Some studies11,12 state that the complications associated with PICC through lower limbs include catheter-related infection, catheter-related thrombosis, catheter blockage, and unplanned extubation. Li 's 15 study reported that the incidence of deep vein catheter thrombosis was as high as 22.22%, which was significantly higher than that of internal carotid artery and subclavian artery catheterisation. Deep vein thromboembolism might cause pulmonary embolism.

The selected cases in this study are patients with contraindications for upper limb catheterisation, especially the long-term bedridden patients. Since the position of these patients is consistent with the daily body position of infants mentioned in the guidelines (mostly the lying position), they will not cause significant changes in the hemodynamics of lower limbs due to standing or walking frequently, and it is not easy to cause a twisted, folded and ectopic catheter. Therefore, it is suggested that the indications of PICC through lower limbs in adults are limited to those who cannot receive upper limb infusion, especially those who are mainly in a lying position. The femoral vein was chosen as the puncture vein in this study, since owing to its deep position, fast flow rate, and thick diameter, it is not easy for vascular complications to develop, and it is easy to operate. However, the great saphenous vein is small in diameter, has many variations, and has many venous valves, and it is difficult to puncture. The puncture point selected was the middle of the thigh, far away from the perineal area to reduce the incidence of infection complications, and far away from the gathering area of nerves and lymphatic vessels to reduce the incidence of nerve injury and lymphatic leakage.

There is no corresponding standard for the selection of blood vessels and puncture site in adult lower limb PICC catheterisation. In this study, the great saphenous vein was selected, which has a small diameter, many variations, and many venous valves, which are difficult to puncture. Therefore, ultrasound-assisted puncture was used to improve the success rate.

The femoral vein, which is relatively thick in diameter and easy to operate, was chosen as the puncture vein in the deep venous catheterisation group in this study. The PICC insertion operation in the author’s hospital was done by nurses, and ultrasound equipment was a necessary auxiliary tool. The deep venous catheterisation is was done by the doctors with bare hands, without the assistance of ultrasound equipment. Therefore, there is no ultrasound auxiliary equipment for deep venous catheterisation in the comparative study of lower limb PICC catheterisation.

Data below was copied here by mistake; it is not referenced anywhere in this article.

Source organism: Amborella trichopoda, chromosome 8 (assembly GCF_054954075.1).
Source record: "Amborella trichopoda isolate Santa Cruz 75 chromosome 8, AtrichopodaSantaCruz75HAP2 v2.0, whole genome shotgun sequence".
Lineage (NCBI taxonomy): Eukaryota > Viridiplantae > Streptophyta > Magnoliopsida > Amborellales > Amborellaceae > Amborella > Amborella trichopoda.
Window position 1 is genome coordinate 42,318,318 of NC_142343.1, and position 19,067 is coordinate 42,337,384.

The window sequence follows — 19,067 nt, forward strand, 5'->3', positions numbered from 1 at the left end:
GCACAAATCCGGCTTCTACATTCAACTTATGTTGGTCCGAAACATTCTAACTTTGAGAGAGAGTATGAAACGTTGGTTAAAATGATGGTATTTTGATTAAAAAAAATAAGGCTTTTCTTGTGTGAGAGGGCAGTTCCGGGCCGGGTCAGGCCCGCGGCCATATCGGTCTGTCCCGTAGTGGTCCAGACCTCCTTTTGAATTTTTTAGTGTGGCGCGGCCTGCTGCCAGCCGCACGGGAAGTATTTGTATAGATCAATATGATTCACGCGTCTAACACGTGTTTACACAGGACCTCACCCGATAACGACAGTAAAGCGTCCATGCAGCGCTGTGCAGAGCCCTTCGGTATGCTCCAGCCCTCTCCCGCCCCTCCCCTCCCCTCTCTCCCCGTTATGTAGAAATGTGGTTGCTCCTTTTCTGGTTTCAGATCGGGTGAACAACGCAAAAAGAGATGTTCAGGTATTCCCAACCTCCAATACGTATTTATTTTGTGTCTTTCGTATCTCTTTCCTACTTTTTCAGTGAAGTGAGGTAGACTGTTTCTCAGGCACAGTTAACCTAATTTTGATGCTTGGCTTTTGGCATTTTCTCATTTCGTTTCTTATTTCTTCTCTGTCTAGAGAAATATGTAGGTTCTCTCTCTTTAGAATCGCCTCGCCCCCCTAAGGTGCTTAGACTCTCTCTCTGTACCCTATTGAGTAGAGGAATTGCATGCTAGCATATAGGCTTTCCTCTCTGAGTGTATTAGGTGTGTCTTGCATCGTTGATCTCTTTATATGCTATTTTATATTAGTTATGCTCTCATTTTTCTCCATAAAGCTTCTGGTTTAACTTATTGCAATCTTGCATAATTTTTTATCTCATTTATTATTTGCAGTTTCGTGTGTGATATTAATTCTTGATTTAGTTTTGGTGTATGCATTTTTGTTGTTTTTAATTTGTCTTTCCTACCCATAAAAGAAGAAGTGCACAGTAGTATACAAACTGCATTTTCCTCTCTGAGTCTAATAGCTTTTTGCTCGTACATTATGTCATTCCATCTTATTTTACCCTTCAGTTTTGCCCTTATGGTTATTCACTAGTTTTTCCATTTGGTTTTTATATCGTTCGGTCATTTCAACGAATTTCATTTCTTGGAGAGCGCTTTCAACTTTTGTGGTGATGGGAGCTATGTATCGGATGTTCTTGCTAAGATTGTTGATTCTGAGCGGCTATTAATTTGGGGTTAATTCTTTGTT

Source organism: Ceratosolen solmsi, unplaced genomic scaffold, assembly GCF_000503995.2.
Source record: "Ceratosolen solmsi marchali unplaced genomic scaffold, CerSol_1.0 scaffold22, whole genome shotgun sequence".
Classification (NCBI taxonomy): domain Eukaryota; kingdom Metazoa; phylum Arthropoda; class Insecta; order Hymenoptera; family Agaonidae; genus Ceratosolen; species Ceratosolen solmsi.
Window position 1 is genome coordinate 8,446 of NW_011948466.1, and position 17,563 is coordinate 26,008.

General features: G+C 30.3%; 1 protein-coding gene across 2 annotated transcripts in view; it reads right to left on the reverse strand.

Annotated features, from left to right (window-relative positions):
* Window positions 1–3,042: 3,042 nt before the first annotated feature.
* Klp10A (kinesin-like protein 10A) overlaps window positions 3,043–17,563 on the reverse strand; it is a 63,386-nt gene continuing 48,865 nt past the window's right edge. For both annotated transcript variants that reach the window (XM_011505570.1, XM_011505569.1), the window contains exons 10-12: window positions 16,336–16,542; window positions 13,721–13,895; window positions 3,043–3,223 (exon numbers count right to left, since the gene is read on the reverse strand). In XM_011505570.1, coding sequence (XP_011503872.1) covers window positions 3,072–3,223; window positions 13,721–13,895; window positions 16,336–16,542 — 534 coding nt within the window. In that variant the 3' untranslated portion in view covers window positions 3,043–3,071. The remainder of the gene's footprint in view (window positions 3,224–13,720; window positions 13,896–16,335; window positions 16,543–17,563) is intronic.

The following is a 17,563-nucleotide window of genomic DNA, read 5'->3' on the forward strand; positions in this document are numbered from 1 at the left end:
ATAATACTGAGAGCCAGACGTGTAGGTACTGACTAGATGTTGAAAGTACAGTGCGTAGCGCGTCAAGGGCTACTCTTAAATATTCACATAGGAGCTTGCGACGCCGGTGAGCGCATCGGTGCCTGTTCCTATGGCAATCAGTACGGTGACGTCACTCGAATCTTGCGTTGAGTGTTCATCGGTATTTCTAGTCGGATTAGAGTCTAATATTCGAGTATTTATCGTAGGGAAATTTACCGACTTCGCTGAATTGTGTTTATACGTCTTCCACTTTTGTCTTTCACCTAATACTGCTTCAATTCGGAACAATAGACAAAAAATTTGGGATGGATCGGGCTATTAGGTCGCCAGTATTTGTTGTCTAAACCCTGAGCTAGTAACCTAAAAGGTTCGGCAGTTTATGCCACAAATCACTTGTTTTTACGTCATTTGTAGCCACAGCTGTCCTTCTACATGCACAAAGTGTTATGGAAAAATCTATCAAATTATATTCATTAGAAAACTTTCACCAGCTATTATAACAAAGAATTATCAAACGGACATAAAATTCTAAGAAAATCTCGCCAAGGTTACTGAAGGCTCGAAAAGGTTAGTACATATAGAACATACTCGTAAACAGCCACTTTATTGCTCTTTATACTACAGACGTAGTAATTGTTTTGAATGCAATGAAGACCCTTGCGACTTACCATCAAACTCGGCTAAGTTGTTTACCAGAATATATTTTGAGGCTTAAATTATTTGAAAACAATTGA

Results of this study indicate that compared with deep vein catheterisation of lower limbs, ultrasound-guided PICC through the lower limb in adults has a higher success rate and can be completed in a shorter time. There was no difference in the complications of the two procedures. The characteristics of lower limb PICC are as follows: Long indwelling time; the PICC has a smaller diameter and the material is soft, which makes patients feel more comfortable; the improved Sedinger technique is used during puncture, which causes less trauma; and the use of ultrasound guidance provides a higher success rate.

Therefore, in certain patients, the relevant indications must be fully understood to apply the intravenous treatment method of lower limb PICC safely and effectively. Patients with advanced malignant tumors, who are bedridden and have a limited survival period, it is necessary to give them rescue measures in time and ensure their nutrition. Under this condition, if only a short peripheral venous catheter of the lower limbs is used, the patient's treatment needs cannot be met. Therefore, this study was limited to patients with advanced malignant tumors after bilateral breast cancer lymphadenectomy and superior vena cava obstruction syndrome. Lower limb PICC has become one of the effective intravenous treatment pathways for patients of this type.

CONCLUSION

The indications for PICC through lower limbs in adults are limited to patients with contraindications for upper limb infusion, such as patients with advanced malignant tumors after bilateral breast cancer lymphadenectomy or superior vena cava obstruction syndrome, and mainly bedridden patients. Compared with short peripheral venous catheterisation of lower limbs, this method has certain advantages and is one of the venous access options for such patients.

FUNDING:
This work was supported by Hospital level scientific research in Beijing Shijingshan Hospital in 2018. [No. : sjsky-201811].

ACKNOWLEDGMENT:
No funding or sponsorship was received for this study or publication of this article.

ETHICAL APPROVAL:
This study was conducted in accordance with the Declaration of Helsinki and with the approval from the Ethics Committee of Beijing Shijingshan Hospital, Capital Medical University (LUNSHENKEYAN DI 202009). The ethical approvals were obtained prior to initiation of the research work.

PATIENTS’ CONSENT:
After explaining the operation steps, all patients gave their written informed consent.

CONFLICT OF INTEREST:
The authors declared no conflict of interests.

AUTHORS’ CONTRIBUTION:
FXL: Substantial contributions to conception and design, acquisition of data, analysis and interpretation of data.
YPL, YFH: Drafted the manuscript and revised it critically for important intellectual content. MJT, HYZ: Final approval of the version to be published.